Redox regulation of the DNA repair function of the human AP endonuclease Ape1/ref-1

M. R. Kelley, S. H. Parsons

Research output: Contribution to journalArticle

84 Scopus citations


The second enzyme in the DNA base excision repair (BER) pathway, apurinic/apyrimidinic (AP) endonuclease or Ape1, hydrolyzes the phosphodiester backbone immediately 5′ to an AP site generating a normal 3′-hydroxyl group and an abasic deoxyribose-5-phosphate, which is processed by subsequent enzymes of the BER pathway. AP sites are the most common form of DNA damage, and the persistence of AP sites in DNA results in a block to DNA replication, cytotoxic mutations, and genetic instability. Interestingly, Ape1/ref-1 is a multifunctional protein that not only is a DNA repair enzyme, but also functions as a redox factor maintaining transcription factors, such as Fos, Jun, nuclear factor-κB, PAX (paired box-containing family of genes), hypoxia inducible factor-1α (HIF-1α), HIT-1-like factor, and p53, in an active reduced state. Ape1/ref-1 has also been implicated in a number of other activities, one of which is the activation of bioreductive drugs requiring reduction for activity. In this report, we present data supporting our findings that another level of posttranslational modification of Ape1/ref-1 that clearly affects the AP endonuclease activity is the reduction or oxidation of this protein. Furthermore, we show data demonstrating that at least one of the sites involved in this redox regulation is the cysteine amino acid found at position 310, immediately adjacent to the crucial histidine residue at position 309 in the DNA repair active site. These findings suggest that the Ape1/ref-1 protein may be much more intimately regulated at the posttranslational level than initially imagined.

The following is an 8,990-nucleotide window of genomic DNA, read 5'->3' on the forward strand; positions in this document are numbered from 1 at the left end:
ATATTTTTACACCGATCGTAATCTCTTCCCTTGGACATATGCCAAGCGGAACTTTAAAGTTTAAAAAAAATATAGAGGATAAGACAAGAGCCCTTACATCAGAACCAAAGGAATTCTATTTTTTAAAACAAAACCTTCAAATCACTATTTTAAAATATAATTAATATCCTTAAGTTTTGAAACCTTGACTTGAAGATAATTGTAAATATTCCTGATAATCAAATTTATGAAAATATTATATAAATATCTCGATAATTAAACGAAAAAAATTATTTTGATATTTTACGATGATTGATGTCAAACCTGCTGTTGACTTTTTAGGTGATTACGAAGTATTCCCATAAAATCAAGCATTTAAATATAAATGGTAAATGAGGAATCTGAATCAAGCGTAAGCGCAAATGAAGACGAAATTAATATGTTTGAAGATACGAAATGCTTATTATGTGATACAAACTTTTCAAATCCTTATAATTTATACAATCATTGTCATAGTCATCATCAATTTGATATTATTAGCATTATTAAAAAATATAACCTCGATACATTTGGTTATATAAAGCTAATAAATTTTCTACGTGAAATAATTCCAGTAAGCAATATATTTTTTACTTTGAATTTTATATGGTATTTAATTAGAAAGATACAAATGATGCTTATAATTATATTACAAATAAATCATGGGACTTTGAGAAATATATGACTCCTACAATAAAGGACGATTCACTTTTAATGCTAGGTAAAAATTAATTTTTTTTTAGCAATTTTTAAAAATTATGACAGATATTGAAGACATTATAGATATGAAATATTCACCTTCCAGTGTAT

Original languageEnglish (US)
Pages (from-to)671-683
Number of pages13
JournalAntioxidants and Redox Signaling
Issue number4
StatePublished - 2001

ASJC Scopus subject areas

  • Biochemistry
  • Physiology
  • Molecular Biology
  • Clinical Biochemistry
  • Cell Biology

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